Israeli cultured meat company Aleph Farms has announced that it has received approval from the Ministry of Health in Israel to market its cultured beef products. Cultured meat is grown in laboratories from culture cells without rearing livestock. This is the first such approval in Israel and one of the first in the world for cultured meat to be sold commercially.
Aleph Farms still has to receive approval for its production line with procedures expected to be completed in the coming few months so that the products will be available for sale by mid-2024. In the first stage, the company will sell only to a small number of restaurants to prices similar to prime cut premium steaks says Aleph Farms CEO Didier Toubia.
The company does not expect to be profitable soon
Beef makes up only about 20% of the company's first product, and the texture is also provided by soy and wheat. Even so, the production costs are very high, and the company does not expect to be profitable anytime soon. "We will reach reasonable prices, even if it takes us some time," says Toubia. "We did not found the company to create a solution for the rich."
The approval makes Israel not only one of the world's pioneers in the production of cultured meat in the world, but also one of the first countries to approve such meat for use. So far, such products have only been approved in Singapore and the US. The two products approved so far, Toubia says, were chicken products made by US companies. "Our product is unique among the approved products because it is a beef product with the texture of a steak with our cells that are not genetically modified and have not undergone processes that cause them to be living. Our cells are natural."
Toubia added, "Despite all the difficulty of running a company in Israel, we are leaders and can bring solutions that will give the country food independence and can also influence regional cooperation. We work quite a bit with the UAE, and this work has not been harmed as a result of the war. Cultured meat can grow regardless of the amount of water or the amount of fertile land in the country, and is therefore very suitable for the Middle East region, and for the threats of the climate crisis. If this is my contribution to humanity, I will be very happy."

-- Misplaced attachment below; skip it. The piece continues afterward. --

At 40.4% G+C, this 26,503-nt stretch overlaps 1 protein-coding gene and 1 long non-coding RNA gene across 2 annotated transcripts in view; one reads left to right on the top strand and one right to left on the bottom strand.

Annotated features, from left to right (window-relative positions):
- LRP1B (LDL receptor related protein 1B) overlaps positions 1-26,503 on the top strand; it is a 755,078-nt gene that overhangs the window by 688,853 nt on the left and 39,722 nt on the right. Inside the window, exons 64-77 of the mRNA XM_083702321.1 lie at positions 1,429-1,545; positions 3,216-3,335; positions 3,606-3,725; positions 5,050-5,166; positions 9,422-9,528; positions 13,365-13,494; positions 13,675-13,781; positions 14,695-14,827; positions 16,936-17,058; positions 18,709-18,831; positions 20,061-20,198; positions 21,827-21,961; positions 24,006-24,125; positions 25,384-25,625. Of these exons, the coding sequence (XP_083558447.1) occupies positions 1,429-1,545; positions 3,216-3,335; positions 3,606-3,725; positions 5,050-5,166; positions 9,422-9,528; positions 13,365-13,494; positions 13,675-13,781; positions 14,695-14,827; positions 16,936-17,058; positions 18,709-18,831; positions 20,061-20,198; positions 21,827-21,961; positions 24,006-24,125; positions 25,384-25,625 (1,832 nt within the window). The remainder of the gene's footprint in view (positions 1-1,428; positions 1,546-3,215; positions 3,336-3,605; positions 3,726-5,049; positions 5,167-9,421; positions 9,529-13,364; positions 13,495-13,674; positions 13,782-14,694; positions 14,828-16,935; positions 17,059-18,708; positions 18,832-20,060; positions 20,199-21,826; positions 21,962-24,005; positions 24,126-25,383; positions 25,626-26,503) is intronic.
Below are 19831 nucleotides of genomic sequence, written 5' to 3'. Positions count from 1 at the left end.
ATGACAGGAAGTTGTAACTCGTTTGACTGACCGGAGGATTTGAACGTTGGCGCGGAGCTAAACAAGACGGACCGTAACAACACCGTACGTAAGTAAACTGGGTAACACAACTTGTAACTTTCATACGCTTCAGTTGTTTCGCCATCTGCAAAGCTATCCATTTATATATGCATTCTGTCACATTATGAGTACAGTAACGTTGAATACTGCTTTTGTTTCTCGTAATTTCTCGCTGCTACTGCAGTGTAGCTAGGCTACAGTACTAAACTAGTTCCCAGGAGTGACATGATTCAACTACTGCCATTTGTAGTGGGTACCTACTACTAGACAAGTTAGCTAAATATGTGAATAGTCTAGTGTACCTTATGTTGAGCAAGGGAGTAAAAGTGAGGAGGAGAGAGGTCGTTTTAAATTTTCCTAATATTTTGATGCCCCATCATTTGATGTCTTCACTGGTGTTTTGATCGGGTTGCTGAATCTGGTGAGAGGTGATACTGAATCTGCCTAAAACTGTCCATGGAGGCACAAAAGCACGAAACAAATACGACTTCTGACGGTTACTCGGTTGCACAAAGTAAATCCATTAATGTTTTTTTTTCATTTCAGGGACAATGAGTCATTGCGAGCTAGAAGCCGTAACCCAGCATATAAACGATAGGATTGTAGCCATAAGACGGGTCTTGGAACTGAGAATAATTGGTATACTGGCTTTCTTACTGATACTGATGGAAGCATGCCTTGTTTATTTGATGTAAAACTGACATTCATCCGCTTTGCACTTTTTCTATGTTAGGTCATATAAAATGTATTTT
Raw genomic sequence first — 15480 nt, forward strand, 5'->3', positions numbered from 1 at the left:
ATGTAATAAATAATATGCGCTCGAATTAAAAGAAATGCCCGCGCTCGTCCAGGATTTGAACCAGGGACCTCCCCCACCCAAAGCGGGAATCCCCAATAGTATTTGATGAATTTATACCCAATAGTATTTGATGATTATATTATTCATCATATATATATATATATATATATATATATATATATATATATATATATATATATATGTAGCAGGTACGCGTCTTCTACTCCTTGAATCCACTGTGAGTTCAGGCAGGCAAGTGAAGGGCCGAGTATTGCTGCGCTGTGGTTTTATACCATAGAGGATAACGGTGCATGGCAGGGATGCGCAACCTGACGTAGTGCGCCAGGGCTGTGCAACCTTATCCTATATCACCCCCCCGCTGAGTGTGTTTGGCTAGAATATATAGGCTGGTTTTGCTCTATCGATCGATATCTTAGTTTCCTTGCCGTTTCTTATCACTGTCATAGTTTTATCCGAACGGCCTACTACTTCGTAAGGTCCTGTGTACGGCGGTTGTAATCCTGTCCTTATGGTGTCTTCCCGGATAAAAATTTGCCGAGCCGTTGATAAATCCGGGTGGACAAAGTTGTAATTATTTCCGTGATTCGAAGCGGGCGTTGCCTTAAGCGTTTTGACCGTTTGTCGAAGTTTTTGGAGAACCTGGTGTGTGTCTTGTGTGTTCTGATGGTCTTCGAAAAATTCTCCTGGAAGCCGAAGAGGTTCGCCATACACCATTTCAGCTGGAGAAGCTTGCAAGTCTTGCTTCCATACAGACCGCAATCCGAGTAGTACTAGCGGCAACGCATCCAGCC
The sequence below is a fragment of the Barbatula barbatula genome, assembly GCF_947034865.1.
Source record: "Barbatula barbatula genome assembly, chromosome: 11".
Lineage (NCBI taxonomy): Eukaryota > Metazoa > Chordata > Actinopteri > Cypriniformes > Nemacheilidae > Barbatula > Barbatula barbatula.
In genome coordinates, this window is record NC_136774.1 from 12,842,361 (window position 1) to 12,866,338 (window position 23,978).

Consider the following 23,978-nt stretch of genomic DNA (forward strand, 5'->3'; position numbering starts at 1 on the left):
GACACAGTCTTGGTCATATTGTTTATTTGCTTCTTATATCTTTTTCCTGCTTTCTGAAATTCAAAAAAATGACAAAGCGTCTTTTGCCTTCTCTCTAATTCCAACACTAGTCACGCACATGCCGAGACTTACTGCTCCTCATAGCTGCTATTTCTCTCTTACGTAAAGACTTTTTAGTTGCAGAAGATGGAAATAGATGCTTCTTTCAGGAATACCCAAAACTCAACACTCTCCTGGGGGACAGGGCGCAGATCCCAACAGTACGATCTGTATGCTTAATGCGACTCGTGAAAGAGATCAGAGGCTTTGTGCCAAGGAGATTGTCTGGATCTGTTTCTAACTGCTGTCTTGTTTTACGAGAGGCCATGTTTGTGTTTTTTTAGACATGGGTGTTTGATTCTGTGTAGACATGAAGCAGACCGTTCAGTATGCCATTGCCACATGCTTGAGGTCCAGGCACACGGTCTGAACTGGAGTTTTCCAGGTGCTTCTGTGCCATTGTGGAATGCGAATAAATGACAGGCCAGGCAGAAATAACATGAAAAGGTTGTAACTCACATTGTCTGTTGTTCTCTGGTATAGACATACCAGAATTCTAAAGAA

Set to raise money before the war but delayed the financing
Aleph Farms was founded based on the research of Prof. Shulamit Levenberg of the Technion and is managed by CEO Toubia, who is one of the cofounders. The company was founded in The Kitchen food-tech incubator and has raised $140 millionm from Peregrine Ventures, Strauss, Millennium Food Tech (TASE: MIFT), Singapore's VisVires New Protein Fund, which invests in alternative proteins, food company Thai Union and others.
Toubia says that the company had been set to raise money before the war but postponed it. He says, "We currently have enough money, and since we were going abroad, now may not be exactly the time to get the most out of fund raising for an Israeli company. We are trying to be focused now and proceed cautiously. The approval we received now, and especially for commercial activity, can help us maximize our success in the next financing round, when we go for it."
The company has more products undergoing regulatory approval procedures in Singapore, the US, UK, and Switzerland.
Israel's Ministry of Health said, "The approval has been awarded as part of a pilot program of the Ministry with the Innovation Authority to examine alternative proteins, which is undertaken with the Department for Managing Risks in Food of the Ministry of Health's National Food Service. Cultured beef is defined as "new food" and so requires a complex and individual approval procedure."
Published by Globes, Israel business news - en.globes.co.il - on January 17, 2024.
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